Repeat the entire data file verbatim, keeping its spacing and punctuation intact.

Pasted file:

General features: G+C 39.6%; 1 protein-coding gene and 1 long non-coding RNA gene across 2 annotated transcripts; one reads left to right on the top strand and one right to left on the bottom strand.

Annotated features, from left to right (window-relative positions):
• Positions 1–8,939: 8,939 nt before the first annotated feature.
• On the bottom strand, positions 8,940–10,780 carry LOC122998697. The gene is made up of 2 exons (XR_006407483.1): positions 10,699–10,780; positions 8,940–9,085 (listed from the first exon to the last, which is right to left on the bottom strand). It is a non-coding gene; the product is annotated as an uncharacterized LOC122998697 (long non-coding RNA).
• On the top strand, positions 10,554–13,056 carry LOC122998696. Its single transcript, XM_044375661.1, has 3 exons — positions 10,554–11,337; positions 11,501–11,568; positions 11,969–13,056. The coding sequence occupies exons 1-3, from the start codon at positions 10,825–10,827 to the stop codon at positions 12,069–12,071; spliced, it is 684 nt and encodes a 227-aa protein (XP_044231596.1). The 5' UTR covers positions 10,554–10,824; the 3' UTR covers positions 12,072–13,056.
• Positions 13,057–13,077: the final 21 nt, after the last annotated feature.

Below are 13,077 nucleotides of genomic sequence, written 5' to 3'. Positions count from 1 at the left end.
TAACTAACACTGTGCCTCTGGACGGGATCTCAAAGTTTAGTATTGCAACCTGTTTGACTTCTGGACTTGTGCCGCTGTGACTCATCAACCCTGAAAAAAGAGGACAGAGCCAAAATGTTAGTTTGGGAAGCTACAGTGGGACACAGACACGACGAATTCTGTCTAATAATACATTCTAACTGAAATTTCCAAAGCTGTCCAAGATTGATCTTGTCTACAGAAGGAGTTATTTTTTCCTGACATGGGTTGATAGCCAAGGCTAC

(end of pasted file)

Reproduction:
General features: G+C 39.6%; 1 protein-coding gene and 1 long non-coding RNA gene across 2 annotated transcripts; one reads left to right on the top strand and one right to left on the bottom strand.

Annotated features, from left to right (window-relative positions):
• Positions 1–8,939: 8,939 nt before the first annotated feature.
• On the bottom strand, positions 8,940–10,780 carry LOC122998697. The gene is made up of 2 exons (XR_006407483.1): positions 10,699–10,780; positions 8,940–9,085 (listed from the first exon to the last, which is right to left on the bottom strand). It is a non-coding gene; the product is annotated as an uncharacterized LOC122998697 (long non-coding RNA).
• On the top strand, positions 10,554–13,056 carry LOC122998696. Its single transcript, XM_044375661.1, has 3 exons — positions 10,554–11,337; positions 11,501–11,568; positions 11,969–13,056. The coding sequence occupies exons 1-3, from the start codon at positions 10,825–10,827 to the stop codon at positions 12,069–12,071; spliced, it is 684 nt and encodes a 227-aa protein (XP_044231596.1). The 5' UTR covers positions 10,554–10,824; the 3' UTR covers positions 12,072–13,056.
• Positions 13,057–13,077: the final 21 nt, after the last annotated feature.

Below are 13,077 nucleotides of genomic sequence, written 5' to 3'. Positions count from 1 at the left end.
TAACTAACACTGTGCCTCTGGACGGGATCTCAAAGTTTAGTATTGCAACCTGTTTGACTTCTGGACTTGTGCCGCTGTGACTCATCAACCCTGAAAAAAGAGGACAGAGCCAAAATGTTAGTTTGGGAAGCTACAGTGGGACACAGACACGACGAATTCTGTCTAATAATACATTCTAACTGAAATTTCCAAAGCTGTCCAAGATTGATCTTGTCTACAGAAGGAGTTATTTTTTCCTGACATGGGTTGATAGCCAAGGCTAC